As the 2011-12 season has come to a close, the time has come to evaluate what it meant for the Capitals, both as a team and as individuals. As such, as the summer progresses, I will be writing a report card, or individual evaluation, for each player who played in 9 (~10%) of the team's games, or 4 playoff games. Next up is winger Alexander Semin, who finished his seventh NHL season, all with the Capitals, on this past year's campaign.
Season Summary: It was a tale of two seasons for Semin, who was downright terrible by his standards until late December, posting only 14 points through December 23 with a plus-minus rating well in the red and over 30 penalty minutes. After a two-goal performance against the Rangers on December 28, however, Semin was rather steady and inconsistent, save a five-game pointless stretch between February 28th and March 8. Overall, Semin played in 77 games, tying his career high, posting 21 goals, 54 points, a plus-nine rating, and 56 penalty minutes. He was also one of only five Capitals forwards to have a positive corsi rating, at 5.21; he did this, however, against the fifth-easiest competition among those forwards. Grade: B
Role Play: One-year deal or not, a player making $6.7 million (more than Jonathan Toews and Ryan Kesler, among others) is expected to score more than 21 goals and 54 points in 77 games. Granted, Semin played very well defensively even when he wasn't putting up points for the most part, but those opening two months were simply ghastly from a player who is as good as Semin is. Maybe he was hurt, maybe he was distracted, I don't know. What I do know is that despite that bad first third, Semin helped the Capitals make the playoffs with a two way game that was not appreciated for how good it really was. But man, that salary and that first two months. Grade: B
Playoffs: After a promising close to the Season, Semin was poor in the playoffs. He scored three goals, one of them big, in the Boston series, but only had one point, an assist, after game five against the Bruins and had a -4 rating and 10 penalty minutes in 14 games overall. Again, Semin was one of the Caps' best puck possessors with a -2.84 corsi rating (4th among forwards); he did this against relatively harder competition than he did in the regular season by playing the sixth-hardest minutes among forwards. Statistics aside, I was disappointed with Sasha's postseason. He's not a playoff choker, as he has been labeled in the past, but he was not good this year and his lack of production in the Rangers series was one of the reasons the Capitals lost; your best players have to be your best players in the postseason and Semin was not this year. Grade: C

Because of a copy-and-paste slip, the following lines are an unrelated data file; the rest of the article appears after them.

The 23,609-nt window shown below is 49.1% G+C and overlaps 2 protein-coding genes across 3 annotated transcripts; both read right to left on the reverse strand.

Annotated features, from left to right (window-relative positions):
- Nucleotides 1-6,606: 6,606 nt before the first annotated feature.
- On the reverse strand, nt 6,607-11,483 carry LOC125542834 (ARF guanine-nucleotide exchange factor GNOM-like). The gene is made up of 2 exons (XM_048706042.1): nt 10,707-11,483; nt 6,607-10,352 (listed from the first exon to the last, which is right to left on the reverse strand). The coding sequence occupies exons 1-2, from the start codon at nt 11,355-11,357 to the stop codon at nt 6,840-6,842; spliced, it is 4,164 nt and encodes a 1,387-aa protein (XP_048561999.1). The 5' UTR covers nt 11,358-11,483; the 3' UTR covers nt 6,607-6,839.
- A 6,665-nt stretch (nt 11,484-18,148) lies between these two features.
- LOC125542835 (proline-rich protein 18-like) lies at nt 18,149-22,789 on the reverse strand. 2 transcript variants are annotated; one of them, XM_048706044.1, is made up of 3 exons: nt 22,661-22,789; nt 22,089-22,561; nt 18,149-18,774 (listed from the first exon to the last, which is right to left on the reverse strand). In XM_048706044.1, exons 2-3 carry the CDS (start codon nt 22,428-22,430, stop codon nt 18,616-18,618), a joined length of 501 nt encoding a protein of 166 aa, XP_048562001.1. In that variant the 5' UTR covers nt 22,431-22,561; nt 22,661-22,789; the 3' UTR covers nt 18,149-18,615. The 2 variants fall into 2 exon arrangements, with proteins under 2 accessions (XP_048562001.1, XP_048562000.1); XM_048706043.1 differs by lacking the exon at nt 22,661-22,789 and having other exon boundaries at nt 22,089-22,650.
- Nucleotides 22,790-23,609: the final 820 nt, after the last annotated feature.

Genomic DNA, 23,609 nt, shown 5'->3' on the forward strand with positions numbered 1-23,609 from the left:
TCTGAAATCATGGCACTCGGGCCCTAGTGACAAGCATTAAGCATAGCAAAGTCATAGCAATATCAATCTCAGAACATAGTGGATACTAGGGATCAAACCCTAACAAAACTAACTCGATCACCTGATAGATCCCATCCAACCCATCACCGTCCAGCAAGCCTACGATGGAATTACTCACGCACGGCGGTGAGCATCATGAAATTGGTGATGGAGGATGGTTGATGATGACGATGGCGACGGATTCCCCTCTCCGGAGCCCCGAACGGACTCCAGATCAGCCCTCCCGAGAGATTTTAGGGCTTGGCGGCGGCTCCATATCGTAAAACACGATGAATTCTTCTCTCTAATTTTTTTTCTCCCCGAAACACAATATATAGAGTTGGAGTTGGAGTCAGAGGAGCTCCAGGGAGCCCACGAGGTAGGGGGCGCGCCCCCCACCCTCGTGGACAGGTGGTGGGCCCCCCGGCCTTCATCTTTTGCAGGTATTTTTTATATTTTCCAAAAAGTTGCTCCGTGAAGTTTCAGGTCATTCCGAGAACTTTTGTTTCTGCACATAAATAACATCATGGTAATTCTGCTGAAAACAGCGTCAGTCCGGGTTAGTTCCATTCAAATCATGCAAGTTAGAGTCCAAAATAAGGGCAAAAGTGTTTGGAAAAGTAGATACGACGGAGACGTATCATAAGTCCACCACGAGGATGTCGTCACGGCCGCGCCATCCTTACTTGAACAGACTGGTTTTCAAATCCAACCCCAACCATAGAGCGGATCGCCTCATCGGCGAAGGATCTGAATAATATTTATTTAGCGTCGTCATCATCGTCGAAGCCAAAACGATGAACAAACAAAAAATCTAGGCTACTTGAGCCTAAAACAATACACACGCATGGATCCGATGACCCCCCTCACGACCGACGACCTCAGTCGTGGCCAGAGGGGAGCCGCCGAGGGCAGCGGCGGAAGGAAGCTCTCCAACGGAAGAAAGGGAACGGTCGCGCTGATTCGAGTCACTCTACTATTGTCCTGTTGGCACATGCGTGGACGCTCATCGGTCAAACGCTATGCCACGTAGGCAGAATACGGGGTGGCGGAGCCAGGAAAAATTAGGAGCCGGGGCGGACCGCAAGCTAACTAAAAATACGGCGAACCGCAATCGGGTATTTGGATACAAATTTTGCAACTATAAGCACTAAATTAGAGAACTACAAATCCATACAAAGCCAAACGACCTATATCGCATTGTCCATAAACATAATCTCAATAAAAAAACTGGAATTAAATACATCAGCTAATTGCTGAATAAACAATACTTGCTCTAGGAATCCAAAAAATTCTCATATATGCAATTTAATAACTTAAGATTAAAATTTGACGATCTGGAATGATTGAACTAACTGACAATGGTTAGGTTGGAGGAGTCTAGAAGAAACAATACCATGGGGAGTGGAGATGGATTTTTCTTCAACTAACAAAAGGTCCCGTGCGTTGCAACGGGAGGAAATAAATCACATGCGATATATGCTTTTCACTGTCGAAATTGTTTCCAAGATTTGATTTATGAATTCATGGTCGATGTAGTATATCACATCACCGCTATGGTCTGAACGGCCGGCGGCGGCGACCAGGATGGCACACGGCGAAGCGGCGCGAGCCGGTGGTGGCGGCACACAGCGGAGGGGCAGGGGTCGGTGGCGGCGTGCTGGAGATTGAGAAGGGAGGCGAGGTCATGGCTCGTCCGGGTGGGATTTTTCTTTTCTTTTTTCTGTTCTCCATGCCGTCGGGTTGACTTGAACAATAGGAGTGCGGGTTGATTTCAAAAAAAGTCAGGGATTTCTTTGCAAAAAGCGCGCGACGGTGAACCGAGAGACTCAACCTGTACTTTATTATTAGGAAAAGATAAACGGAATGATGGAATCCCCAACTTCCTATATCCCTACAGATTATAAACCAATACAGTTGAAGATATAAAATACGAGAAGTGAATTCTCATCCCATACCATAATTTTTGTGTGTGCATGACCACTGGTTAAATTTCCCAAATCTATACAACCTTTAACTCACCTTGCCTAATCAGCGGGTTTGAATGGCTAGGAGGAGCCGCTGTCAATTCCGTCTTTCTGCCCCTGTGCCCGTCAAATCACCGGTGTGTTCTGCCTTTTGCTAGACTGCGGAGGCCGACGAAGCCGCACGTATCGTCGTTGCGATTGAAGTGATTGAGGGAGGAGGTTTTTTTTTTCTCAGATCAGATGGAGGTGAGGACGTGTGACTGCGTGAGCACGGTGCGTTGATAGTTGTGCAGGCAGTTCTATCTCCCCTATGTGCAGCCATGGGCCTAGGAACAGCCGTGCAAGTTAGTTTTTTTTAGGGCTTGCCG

Future Potential: Semin, 28, will be an unrestricted free agent on July 1 and has expressed through his agent that he fully intends to test the market. With his agent airing his frustrations about the Washington organization to ESPN the Magazine two days after the Capitals were eliminated, it does not seem as though he wants to come back. Semin wants to be paid, and he wants more than a one-year deal; the Capitals would be foolish to give him the kind of money he earned last year over more than one year coming off a season that was not deserving of that salary. I, for one, would put the chances of him being in Capital red next year at about 20%, even though I would like to have him back at a reduced price. What is likely is that Semin departs for the KHL, as a team in that League will be able to throw a ton of money at him (which would not count towards their salary cap). Another option is him signing a large free agent contract with another NHL team - somewhere along the lines of Detroit or Montreal. He's still a good player, but tensions between him and mangement as well as his exorbitant salary may have finally driven him out of DC. Grade: B
The next evlauation will feature defenseman John Carlson.
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I think Leonsis was a fool for extending Semin's contract the last time this topic came up. If Alexander goes, then good-bye and GOOD RIDDANCE as far as I'm concerned considering his historic defensive ambivalence and his annoying habit of taking brainless penalties at the worst times imaginable. Yes, he finally improved in those afore-mentioned areas this past season. Still if you add to that the fact that he's one of the most lavishly skilled offensive players in the world--but never scores 40 goals and I say "Don't let the door hit you on the crack as you leave..."